Homemade doughnut recipe featured |

Homemade Doughnut Recipe

  • Author: Rebecca Blackwell
  • Yield: 24


This delicious doughnut recipe is versatile & simple. Doughnuts rise in the refrigerator overnight. All you have to do in the morning is cook them.


  • 2 cups whole milk, at room temperature, between 75 and 85 degrees
  • ½ cup granulated sugar
  • 3½ tsp active dry yeast
  • 1 large egg + 1 large egg yolk, slightly beaten
  • 6 tbsp butter, melted and cooled to room temperature
  • 1 tbsp pure vanilla extract
  • 1 tsp finely grated lemon zest
  • 6 cups unbleached, all purpose flour
  • 1/2 tsp ground nutmeg
  • 2 tsp salt
  • Vegetable oil for frying


*NOTE: This recipe makes approximately 24 doughnuts that are 3 1/2 inches in diameter. The recipe will make more or less depending on the size of your doughnuts.


  1. Pour the milk into the bowl of a standing mixer, and sprinkle in the sugar and yeast. Stir to combine and then let sit for about 5 minutes to let the yeast begin to come alive. Whisk in the egg, egg yolk, melted butter, vanilla and lemon zest.
  2. Fit your mixer with the dough hook, add 5 cups of the all-purpose flour and mix on low speed (speed number 2) until the dough begins to come together. Slowly add enough of the remaining cup of flour so that the dough comes together into a soft, slightly sticky ball. Depending on the humidity in the air, this might take the entire remaining cup or only a bit of it. What you’re looking for is a soft, smooth ball of dough that clings to the dough hook, and does not stick to the sides of the bowl, but does stick slightly to the bottom of the bowl. If you stop the mixer and touch the dough, it should feel slightly sticky, but not so wet as to be confused with cookie dough.
  3. Once the dough has come together, sprinkle in the nutmeg and salt. Continue to kneed in the mixer for about 8-10 minutes. The dough should look very soft and smooth.
  4. Butter a large bowl and dump the dough into the bowl. Butter a piece plastic wrap (or spray with non-stick spray) and use it to cover the bowl. Let the dough rise at room temperature for 1-2 hours, until the dough has doubled in size.
  5. While the dough rises cut out 24 squares of parchment paper, each square about 1-inch larger on all sides than the cutter you will be using to cut out the doughnuts. (This is unnecessary if you are only making doughnut holes. For doughnut holes, simply cover a baking sheet with parchment paper.)
  6. Set 2 baking sheets out on the counter. After the dough has risen, dump it out of the bowl onto a clean countertop and roll out to 1/2 inch thick. Cut out the doughnuts using a dough cutter. Place each doughnut on one of the individual squares of parchment paper and lay it on a baking sheet. Continue to roll out the scraps and cut doughnuts from the dough until you’ve used all the dough.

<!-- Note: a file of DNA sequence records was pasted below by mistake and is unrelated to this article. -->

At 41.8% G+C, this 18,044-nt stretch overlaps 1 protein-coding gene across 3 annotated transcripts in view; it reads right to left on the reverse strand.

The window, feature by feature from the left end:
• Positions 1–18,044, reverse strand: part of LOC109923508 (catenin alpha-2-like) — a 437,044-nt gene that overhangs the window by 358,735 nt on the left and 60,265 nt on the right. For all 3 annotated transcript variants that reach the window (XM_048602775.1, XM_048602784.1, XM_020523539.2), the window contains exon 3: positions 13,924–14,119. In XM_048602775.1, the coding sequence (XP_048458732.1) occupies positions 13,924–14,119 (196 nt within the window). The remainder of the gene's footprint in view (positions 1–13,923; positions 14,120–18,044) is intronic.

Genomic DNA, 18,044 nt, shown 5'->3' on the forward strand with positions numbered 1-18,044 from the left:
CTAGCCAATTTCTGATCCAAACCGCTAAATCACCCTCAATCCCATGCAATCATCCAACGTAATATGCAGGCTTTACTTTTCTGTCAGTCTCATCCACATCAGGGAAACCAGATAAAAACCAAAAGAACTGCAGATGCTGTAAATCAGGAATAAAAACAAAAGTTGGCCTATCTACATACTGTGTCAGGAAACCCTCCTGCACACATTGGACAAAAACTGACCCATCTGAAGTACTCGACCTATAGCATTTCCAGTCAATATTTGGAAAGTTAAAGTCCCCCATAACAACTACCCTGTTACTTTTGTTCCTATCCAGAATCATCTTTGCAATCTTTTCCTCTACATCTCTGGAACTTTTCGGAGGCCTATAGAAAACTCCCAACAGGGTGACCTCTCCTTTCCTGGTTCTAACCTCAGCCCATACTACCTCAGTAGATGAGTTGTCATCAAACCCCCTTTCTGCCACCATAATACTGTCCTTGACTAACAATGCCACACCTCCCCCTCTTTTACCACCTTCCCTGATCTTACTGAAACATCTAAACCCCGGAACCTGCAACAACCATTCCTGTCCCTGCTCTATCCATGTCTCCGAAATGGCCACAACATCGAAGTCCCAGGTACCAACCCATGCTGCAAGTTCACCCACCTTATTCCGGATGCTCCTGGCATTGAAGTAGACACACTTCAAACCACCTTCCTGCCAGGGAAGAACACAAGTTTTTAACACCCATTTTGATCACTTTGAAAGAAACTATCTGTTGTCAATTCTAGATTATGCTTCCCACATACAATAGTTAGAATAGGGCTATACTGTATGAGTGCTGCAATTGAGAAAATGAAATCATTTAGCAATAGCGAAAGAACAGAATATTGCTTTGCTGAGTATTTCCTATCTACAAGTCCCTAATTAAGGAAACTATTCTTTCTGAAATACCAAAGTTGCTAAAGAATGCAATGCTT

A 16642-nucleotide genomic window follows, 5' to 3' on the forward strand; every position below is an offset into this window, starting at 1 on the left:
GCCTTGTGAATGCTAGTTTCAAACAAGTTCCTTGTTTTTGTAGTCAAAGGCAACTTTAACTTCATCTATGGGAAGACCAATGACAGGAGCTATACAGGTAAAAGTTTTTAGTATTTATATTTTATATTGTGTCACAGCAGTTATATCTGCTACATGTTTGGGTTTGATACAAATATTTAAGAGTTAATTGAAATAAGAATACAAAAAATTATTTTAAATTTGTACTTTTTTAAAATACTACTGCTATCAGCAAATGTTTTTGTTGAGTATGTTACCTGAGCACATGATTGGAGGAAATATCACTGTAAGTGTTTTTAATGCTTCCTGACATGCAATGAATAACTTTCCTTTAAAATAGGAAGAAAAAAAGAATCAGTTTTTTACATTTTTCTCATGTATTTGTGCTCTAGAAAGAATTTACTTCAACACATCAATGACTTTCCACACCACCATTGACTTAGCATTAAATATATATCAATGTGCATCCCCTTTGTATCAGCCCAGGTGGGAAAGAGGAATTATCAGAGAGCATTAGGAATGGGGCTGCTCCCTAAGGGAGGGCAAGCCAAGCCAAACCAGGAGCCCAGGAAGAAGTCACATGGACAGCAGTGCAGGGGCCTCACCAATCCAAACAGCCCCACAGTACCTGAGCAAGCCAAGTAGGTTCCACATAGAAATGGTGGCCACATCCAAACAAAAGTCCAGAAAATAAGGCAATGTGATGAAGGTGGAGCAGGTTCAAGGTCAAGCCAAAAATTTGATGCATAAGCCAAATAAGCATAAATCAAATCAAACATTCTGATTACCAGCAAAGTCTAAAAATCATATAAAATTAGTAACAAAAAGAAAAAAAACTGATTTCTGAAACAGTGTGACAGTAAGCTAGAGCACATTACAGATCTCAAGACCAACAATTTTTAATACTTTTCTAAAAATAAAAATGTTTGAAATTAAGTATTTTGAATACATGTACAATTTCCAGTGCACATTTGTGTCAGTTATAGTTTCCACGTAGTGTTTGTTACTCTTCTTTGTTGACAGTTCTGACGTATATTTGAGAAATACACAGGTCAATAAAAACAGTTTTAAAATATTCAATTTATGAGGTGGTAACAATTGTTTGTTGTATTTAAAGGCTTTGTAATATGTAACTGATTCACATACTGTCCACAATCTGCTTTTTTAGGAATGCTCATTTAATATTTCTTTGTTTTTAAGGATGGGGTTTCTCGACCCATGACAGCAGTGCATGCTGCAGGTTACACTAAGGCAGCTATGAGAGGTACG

7. Spray sheets of plastic wrap with non-stick spray and cover the doughnuts. At this point you can leave the doughnuts on the counter to rise for about 1 hour before frying, OR you can place the doughnuts in the refrigerator to let rise overnight. If refrigerating the dough, let rest at room temperature for 1 hour before frying.


*NOTE: Several different factors can affect frying temperature. I suggest cooking one “test” doughnut in your hot oil before proceeding with the rest. If your test doughnut is overdone on the outside and undercooked on the inside, lower the oil temperature a bit. If your test doughnut is overly greasy and heavy from having absorbed too much oil, raise the oil temperature.

  1. Pour enough vegetable oil into a large, deep saucepan to come up the sides 3 or 4 inches. Heat the oil to 370 – 375 degrees.
  2. Place 2 or 3 of the doughnuts into the hot oil, parchment and all. Immediately after lowering them into the hot oil, use a pair of kitchen tongs to remove the parchment. Let the doughnuts cook in the hot oil until the bottom is a deep golden brown, 3-5 minutes.
  3. Using a slotted spoon, gently flip the doughnuts over in the oil and cook another 3-5 minutes until both sides are golden brown. Using the slotted spoon, transfer the doughnuts to paper towels to drain. Do your best to keep the temperature of the oil between 360-370 degrees.

If coating the doughnuts in sugar, let the doughnuts rest on the paper towel for 10-20 seconds and then roll in sugar to coat (a sprinkle or two of ground nutmeg mixed into the sugar is a nice touch).

If glazing the doughnuts, let drain on paper towels for at least 10 minutes before dipping in glaze.

If filling the doughnuts with pastry cream let cool completely before filling. Scoop pastry cream into a pastry bag fitted with a large round tip. Use the tip to puncture the bottom or the side of the doughnuts and squeeze some pastry cream into the center of the doughnuts.